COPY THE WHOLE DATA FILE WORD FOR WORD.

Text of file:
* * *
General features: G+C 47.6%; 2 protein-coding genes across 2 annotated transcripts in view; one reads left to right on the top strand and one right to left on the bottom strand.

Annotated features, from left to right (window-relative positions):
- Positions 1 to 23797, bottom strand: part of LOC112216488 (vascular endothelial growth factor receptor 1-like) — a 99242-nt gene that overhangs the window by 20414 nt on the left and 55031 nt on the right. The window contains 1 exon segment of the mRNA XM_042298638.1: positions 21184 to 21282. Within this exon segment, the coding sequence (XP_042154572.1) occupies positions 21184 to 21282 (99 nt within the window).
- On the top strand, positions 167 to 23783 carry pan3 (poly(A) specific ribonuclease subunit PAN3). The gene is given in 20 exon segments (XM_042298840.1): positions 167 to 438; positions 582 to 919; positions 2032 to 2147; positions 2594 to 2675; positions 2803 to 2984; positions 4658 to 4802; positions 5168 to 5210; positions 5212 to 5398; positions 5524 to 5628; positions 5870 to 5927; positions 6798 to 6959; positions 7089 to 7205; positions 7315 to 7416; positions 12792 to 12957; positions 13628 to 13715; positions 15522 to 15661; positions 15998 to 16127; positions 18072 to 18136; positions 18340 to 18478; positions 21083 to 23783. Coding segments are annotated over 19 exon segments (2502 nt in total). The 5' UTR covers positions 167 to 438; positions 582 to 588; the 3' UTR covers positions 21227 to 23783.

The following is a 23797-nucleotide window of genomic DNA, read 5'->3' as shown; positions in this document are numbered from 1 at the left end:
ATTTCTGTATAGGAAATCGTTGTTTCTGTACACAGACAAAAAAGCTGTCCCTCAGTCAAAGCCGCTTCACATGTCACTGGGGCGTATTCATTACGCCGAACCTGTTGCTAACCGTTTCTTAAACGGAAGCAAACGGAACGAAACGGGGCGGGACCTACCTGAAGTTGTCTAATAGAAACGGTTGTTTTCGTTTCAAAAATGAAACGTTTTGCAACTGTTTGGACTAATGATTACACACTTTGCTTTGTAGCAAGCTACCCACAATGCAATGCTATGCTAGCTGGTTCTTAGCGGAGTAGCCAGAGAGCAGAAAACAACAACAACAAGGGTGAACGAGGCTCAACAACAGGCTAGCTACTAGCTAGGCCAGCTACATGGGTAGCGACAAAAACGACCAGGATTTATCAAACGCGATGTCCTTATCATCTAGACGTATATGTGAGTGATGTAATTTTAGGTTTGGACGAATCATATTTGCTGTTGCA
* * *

General features: G+C 47.6%; 2 protein-coding genes across 2 annotated transcripts in view; one reads left to right on the top strand and one right to left on the bottom strand.

Annotated features, from left to right (window-relative positions):
- Positions 1 to 23797, bottom strand: part of LOC112216488 (vascular endothelial growth factor receptor 1-like) — a 99242-nt gene that overhangs the window by 20414 nt on the left and 55031 nt on the right. The window contains 1 exon segment of the mRNA XM_042298638.1: positions 21184 to 21282. Within this exon segment, the coding sequence (XP_042154572.1) occupies positions 21184 to 21282 (99 nt within the window).
- On the top strand, positions 167 to 23783 carry pan3 (poly(A) specific ribonuclease subunit PAN3). The gene is given in 20 exon segments (XM_042298840.1): positions 167 to 438; positions 582 to 919; positions 2032 to 2147; positions 2594 to 2675; positions 2803 to 2984; positions 4658 to 4802; positions 5168 to 5210; positions 5212 to 5398; positions 5524 to 5628; positions 5870 to 5927; positions 6798 to 6959; positions 7089 to 7205; positions 7315 to 7416; positions 12792 to 12957; positions 13628 to 13715; positions 15522 to 15661; positions 15998 to 16127; positions 18072 to 18136; positions 18340 to 18478; positions 21083 to 23783. Coding segments are annotated over 19 exon segments (2502 nt in total). The 5' UTR covers positions 167 to 438; positions 582 to 588; the 3' UTR covers positions 21227 to 23783.

The following is a 23797-nucleotide window of genomic DNA, read 5'->3' as shown; positions in this document are numbered from 1 at the left end:
ATTTCTGTATAGGAAATCGTTGTTTCTGTACACAGACAAAAAAGCTGTCCCTCAGTCAAAGCCGCTTCACATGTCACTGGGGCGTATTCATTACGCCGAACCTGTTGCTAACCGTTTCTTAAACGGAAGCAAACGGAACGAAACGGGGCGGGACCTACCTGAAGTTGTCTAATAGAAACGGTTGTTTTCGTTTCAAAAATGAAACGTTTTGCAACTGTTTGGACTAATGATTACACACTTTGCTTTGTAGCAAGCTACCCACAATGCAATGCTATGCTAGCTGGTTCTTAGCGGAGTAGCCAGAGAGCAGAAAACAACAACAACAAGGGTGAACGAGGCTCAACAACAGGCTAGCTACTAGCTAGGCCAGCTACATGGGTAGCGACAAAAACGACCAGGATTTATCAAACGCGATGTCCTTATCATCTAGACGTATATGTGAGTGATGTAATTTTAGGTTTGGACGAATCATATTTGCTGTTGCA